Author + information
- Tracy Y. Wang, MD, MHS, MSc†∗ (, )
- Lisa McCoy, MS†,
- Timothy D. Henry, MD‡,
- Mark B. Effron, MD§,
- John C. Messenger, MD‖,
- David J. Cohen, MD, MSc¶,
- Daniel B. Mark, MD, MPH†,
- Gregg W. Stone, MD#,
- Marjorie Zettler, PhD, MPH§,
- Mandeep Singh, MD∗∗,
- Gregg C. Fonarow, MD††,
- Eric D. Peterson, MD, MPH†,
- TRANSLATE-ACS Study Investigators
- †Duke Clinical Research Institute, Duke University Medical Center, Durham, North Carolina
- ‡Minneapolis Heart Institute Foundation at Abbott Northwestern Hospital, Minneapolis, Minnesota
- §Lilly USA, LLC, Indianapolis, Indiana
- ‖University of Colorado School of Medicine, Aurora, Colorado
- ¶Saint Luke’s Mid America Heart Institute, University of Missouri-Kansas City School of Medicine, Kansas City, Missouri
- #Columbia University Medical Center/New York-Presbyterian Hospital and the Cardiovascular Research Foundation, New York, New York
- ∗∗Mayo Clinic, Rochester, Minnesota
- ††Ahmanson-UCLA Cardiomyopathy Center, Los Angeles, California
- ↵∗Duke Clinical Research Institute, Duke University Medical Center, 2400 Pratt Street, Durham, North Carolina 27705
To the Editor:
Antiplatelet therapy is a cornerstone of treatment for patients with acute myocardial infarction (MI)—particularly those treated with percutaneous coronary intervention (PCI)—yet bleeding is a major side effect of its use and can lead to therapy discontinuation (1). Premature antiplatelet therapy discontinuation has been associated with increased risks of stent thrombosis, MI, and death (2).
The TRANSLATE-ACS study (Treatment with ADP receptor inhibitors-longitudinal assessment of treatment patterns and events after acute coronary syndrome) is an observational study of ST-segment elevation and non–ST-segment elevation MI patients treated with PCI in the United States (3). The TRANSLATE-ACS study offers insight to the incidence of and response to early post-discharge bleeding in a contemporary MI population treated with clopidogrel or more potent adenosine diphosphate receptor inhibitors (ADPri) in routine practice.
This analysis included 9,177 MI patients who were discharged alive on ADPri therapy from 219 United States hospitals from April 2010 to October 2012. At the 6-week follow-up interview, patients were asked to report any bleeding/severe bruising since discharge and any change in ADPri therapy. All bleeding-related repeat hospital stays and major adverse cardiovascular events (MACE)—defined as death, recurrent MI, stroke, or unplanned coronary revascularization—were independently validated via medical record review (3). Bleeding events were classified according to the Bleeding Academic Research Consortium (BARC) criteria.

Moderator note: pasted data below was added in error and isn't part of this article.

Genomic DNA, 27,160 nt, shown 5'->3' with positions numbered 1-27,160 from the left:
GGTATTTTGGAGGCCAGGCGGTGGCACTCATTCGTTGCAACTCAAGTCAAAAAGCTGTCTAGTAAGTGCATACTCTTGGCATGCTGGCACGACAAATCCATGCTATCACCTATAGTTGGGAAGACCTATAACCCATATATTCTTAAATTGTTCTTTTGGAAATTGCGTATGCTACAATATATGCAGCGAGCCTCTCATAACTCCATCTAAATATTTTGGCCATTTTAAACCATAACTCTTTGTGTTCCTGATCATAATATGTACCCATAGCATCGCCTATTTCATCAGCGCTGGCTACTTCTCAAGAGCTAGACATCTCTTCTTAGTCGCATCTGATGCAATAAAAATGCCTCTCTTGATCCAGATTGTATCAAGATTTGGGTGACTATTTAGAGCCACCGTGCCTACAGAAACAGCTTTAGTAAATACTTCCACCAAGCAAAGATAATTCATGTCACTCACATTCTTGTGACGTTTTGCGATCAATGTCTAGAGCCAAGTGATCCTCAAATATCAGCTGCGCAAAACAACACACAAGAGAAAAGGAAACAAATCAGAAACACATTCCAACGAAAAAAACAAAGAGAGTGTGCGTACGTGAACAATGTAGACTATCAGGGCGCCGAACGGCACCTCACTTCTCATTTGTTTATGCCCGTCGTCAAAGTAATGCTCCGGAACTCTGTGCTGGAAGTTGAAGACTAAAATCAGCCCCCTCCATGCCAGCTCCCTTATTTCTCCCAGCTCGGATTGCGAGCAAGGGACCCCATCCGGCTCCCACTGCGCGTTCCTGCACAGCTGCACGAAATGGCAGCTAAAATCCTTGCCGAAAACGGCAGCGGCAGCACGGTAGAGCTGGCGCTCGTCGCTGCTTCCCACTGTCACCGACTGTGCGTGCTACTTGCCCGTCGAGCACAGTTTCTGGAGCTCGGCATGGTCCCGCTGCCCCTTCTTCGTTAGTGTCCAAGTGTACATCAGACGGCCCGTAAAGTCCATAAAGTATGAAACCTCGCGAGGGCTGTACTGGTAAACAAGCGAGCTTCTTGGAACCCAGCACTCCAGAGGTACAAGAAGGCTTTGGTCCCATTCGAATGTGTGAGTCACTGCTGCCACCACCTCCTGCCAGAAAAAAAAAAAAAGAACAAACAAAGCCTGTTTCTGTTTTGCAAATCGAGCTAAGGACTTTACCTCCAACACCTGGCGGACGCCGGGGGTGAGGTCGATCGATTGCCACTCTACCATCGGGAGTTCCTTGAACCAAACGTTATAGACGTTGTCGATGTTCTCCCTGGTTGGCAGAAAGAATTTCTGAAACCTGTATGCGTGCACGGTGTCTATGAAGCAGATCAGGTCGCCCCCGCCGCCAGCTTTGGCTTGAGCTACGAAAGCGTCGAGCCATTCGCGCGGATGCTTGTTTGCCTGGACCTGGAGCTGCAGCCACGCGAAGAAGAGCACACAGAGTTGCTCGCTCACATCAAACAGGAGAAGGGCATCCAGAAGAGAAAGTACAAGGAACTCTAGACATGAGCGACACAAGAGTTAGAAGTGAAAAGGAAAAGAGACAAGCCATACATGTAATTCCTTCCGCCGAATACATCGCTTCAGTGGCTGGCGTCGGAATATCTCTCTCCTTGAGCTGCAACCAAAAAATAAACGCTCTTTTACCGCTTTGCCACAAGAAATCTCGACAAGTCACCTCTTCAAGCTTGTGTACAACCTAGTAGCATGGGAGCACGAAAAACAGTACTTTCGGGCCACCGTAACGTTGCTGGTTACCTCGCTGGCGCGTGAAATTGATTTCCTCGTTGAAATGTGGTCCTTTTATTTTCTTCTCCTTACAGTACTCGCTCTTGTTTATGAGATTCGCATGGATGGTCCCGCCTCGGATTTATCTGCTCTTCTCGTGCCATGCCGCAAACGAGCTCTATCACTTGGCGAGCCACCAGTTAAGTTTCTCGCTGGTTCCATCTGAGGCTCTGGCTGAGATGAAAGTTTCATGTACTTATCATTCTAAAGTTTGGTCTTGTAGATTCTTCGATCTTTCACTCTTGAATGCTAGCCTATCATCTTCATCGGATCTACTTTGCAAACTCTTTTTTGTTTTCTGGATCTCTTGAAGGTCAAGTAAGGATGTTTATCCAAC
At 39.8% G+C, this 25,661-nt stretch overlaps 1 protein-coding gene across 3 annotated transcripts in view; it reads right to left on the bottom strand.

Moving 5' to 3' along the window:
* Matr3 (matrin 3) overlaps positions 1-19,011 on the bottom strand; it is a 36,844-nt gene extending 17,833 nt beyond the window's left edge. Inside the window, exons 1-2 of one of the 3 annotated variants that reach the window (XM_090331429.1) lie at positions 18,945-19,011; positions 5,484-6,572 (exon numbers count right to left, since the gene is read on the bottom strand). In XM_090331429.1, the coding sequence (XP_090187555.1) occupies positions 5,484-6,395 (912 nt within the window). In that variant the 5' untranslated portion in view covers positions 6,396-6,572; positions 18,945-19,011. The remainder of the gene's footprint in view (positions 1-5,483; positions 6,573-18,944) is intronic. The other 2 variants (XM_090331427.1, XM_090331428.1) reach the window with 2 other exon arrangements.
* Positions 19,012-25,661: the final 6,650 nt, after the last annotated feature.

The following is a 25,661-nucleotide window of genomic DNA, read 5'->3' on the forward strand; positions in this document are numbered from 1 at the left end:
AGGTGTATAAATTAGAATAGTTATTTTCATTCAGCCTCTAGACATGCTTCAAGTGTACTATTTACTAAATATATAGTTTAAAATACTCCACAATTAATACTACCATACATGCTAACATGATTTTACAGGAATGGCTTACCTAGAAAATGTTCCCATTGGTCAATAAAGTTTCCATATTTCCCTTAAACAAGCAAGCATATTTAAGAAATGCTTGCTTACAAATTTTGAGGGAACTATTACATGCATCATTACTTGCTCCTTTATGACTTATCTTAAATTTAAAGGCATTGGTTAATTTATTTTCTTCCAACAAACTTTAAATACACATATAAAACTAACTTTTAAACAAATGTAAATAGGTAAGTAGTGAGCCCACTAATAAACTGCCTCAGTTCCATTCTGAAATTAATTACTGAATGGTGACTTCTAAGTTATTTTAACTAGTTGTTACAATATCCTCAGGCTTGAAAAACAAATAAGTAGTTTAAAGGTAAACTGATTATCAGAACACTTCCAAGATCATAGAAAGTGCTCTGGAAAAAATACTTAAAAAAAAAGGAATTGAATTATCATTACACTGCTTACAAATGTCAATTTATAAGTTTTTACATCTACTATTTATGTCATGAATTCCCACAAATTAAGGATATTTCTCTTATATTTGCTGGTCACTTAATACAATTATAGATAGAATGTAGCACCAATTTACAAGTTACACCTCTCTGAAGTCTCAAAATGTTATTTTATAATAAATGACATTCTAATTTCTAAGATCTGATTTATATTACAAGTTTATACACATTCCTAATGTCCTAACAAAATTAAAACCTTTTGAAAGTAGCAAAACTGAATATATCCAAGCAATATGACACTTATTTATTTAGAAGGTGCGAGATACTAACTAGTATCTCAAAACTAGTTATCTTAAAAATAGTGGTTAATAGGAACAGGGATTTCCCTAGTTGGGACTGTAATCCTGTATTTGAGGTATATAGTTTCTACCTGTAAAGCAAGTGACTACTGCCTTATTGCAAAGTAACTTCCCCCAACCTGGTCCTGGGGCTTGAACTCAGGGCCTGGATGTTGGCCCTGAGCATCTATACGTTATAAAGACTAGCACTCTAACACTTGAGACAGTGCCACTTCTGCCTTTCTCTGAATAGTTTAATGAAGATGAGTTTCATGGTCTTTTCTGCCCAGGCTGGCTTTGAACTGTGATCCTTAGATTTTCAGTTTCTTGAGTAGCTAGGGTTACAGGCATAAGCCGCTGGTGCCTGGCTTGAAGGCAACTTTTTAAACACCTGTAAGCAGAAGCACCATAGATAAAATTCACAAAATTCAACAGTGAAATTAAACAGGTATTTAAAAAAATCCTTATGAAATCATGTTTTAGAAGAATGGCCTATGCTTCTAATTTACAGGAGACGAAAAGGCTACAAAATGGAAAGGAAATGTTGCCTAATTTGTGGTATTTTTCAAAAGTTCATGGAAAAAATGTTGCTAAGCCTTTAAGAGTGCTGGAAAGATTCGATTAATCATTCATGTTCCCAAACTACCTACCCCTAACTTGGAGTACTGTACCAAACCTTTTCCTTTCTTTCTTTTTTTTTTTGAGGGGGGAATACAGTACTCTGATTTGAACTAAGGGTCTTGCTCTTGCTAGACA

We performed multivariable logistic regression modeling to determine the association of discharge second-generation ADPri (prasugrel or ticagrelor) use with bleeding, adjusting for covariates from the CRUSADE bleeding risk model. We examined the association of bleeding with 6-week risk of MACE with logistic regression models adjusting for the ACTION mortality risk score.
Among 9,177 MI patients discharged on a regimen of ADPri therapy, 1,264 (14%) reported early bleeding/severe bruising, and 91 patients (7% of patients who reported bleeding) were rehospitalized with bleeding. Fatal bleeding occurred in 1 patient. There was no coronary artery bypass grafting–related bleeding within the first 6 weeks post-discharge; 3% were BARC type 3, and 54% were BARC type 2.
Higher rates of post-discharge bleeding were observed among patients who were female or white and those with lower functional status or baseline depression (Fig. 1). The occurrence of major bleeding during the index hospital stay did not predict a higher rate of post-discharge bleeding. Patients discharged on a regimen of a second-generation ADPri were more likely to have early post-discharge bleeding than patients without bleeding. After multivariable adjustment, discharge on a second-generation ADPri regimen remained significantly associated with higher bleeding risk (odds ratio: 1.63, 95% confidence interval: 1.41 to 1.87).
At 6 weeks post-MI, ADPri therapy was stopped or interrupted in 7% of bleeding patients. Patients who reported bleeding were more likely to permanently discontinue their ADPri than patients without bleeding (4.5% vs. 2.7%, p = 0.004), although overall discontinuation rates were low. Notably, 28% of the patients who discontinued their ADPri had recently received a drug-eluting stent (DES). Early discontinuation was more common among bleeding patients on a regimen of first-generation than second-generation ADPris (5.8% vs. 2.4%, p = 0.009). Patients with bleeding were also more likely to temporarily stop the ADPri than patients without bleeding (2.6% vs. 1.6%, p = 0.007), although rates of temporary antiplatelet interruption were low. Rates of post-discharge switch from a second-generation ADPri to clopidogrel were not significantly different between patients with and without bleeding (6.6% vs. 5.7%, p = 0.44).